Every military family knows what it’s like to uproot their lives and start anew in another community. Many households go through this process every few years as military members are assigned to installations in new states and countries. We know this situation can be unstable for parents, but what impact do frequent moves have on the children swept along with the tide?
Thanks to the American Journal of Preventative Medicine, we might have some answers to that question. British researcher Roger Webb used a data set containing the records of every person born in Denmark between 1971 and 1997. Webb specifically tracked individuals who moved often in their childhoods to discover the ‘outcomes of their lives.’
Childhood Moving Can Lead to Risky Adult Behaviors
Webb found that kids who moved a lot as kids were more likely to experience ‘negative outcomes’ as adults. These outcomes included criminality, suicide attempts, substance abuse and psychiatric disorders.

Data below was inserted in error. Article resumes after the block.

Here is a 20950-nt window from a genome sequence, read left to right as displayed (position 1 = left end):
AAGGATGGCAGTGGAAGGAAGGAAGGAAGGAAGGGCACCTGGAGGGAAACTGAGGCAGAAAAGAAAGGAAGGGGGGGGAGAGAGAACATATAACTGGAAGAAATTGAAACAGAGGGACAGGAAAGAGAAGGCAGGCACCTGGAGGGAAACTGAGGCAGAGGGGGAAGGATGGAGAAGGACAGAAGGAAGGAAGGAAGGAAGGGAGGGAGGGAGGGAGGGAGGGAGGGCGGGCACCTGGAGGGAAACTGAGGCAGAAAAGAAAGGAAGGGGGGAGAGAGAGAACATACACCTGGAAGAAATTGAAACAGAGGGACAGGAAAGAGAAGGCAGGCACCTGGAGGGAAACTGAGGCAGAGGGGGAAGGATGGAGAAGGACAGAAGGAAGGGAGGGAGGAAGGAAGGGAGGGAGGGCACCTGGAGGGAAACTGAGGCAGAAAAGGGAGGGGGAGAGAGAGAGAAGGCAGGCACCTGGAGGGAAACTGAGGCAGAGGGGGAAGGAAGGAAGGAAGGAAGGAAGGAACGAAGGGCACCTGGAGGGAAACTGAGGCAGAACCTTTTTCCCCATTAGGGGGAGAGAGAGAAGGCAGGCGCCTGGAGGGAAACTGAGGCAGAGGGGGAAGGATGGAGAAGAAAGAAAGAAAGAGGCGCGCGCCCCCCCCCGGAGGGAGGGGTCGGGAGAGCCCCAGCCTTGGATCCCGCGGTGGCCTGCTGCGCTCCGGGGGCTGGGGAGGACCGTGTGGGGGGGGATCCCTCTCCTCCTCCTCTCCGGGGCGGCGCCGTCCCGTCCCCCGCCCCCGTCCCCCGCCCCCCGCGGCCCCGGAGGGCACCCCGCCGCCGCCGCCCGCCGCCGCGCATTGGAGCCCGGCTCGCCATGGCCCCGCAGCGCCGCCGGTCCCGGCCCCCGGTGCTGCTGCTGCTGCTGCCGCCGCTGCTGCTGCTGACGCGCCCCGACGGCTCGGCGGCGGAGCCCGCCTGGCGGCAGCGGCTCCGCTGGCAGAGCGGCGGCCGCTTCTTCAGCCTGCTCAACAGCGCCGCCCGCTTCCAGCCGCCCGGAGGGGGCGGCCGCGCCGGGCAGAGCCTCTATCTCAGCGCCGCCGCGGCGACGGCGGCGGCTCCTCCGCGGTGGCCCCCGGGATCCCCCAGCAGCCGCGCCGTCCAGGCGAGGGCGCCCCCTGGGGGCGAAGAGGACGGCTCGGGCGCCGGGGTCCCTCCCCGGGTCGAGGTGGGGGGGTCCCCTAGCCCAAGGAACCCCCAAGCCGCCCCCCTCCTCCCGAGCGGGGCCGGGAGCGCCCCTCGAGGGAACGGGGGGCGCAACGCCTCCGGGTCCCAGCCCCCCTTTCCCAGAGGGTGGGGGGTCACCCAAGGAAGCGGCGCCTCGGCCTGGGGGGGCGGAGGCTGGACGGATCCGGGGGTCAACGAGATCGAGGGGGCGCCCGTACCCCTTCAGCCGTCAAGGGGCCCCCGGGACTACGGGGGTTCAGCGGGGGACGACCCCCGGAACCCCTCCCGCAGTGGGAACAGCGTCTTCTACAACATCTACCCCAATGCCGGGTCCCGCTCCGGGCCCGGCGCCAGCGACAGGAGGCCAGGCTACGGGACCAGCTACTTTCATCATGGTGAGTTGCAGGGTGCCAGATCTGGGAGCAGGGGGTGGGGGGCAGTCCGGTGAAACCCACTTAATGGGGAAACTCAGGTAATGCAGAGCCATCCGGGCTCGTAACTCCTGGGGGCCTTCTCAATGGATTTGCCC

Moving is especially detrimental to children between 12 and 14, who will have double the risk of suicide as adults.
“Relocated adolescents often face a double stress of adapting to an alien environment, a new school, and building new friendships and social networks, while simultaneously coping with the fundamental biological and developmental transitions that their peers also experience,” Webb and his colleagues write.
The reason behind a childhood move can drastically change its impact on a child. An organized, planned move caused by parents getting a new job or home can be a smooth experience. Unexpected, disruptive moves such as a sudden eviction from a property, however, can be “intrinsically harmful.”
The big takeaway from this study is that it confirms what most parents probably already know. The disrupt transition of moving communities is tough on kids, especially when they are adolescents on the cusp of puberty. For military parents, this is an incomplete picture.
As the Washington Post points out, Webb doesn’t account for every reason a family might move to a new community. For example, military families move so often because a family member has been reassigned to a new locale by the Department of Defense. This type of relocation isn’t touched on at all by the study. Military children already feel more stress than civilian kids during wartime, so it would be enlightening to learn whether the same holds true for military moves.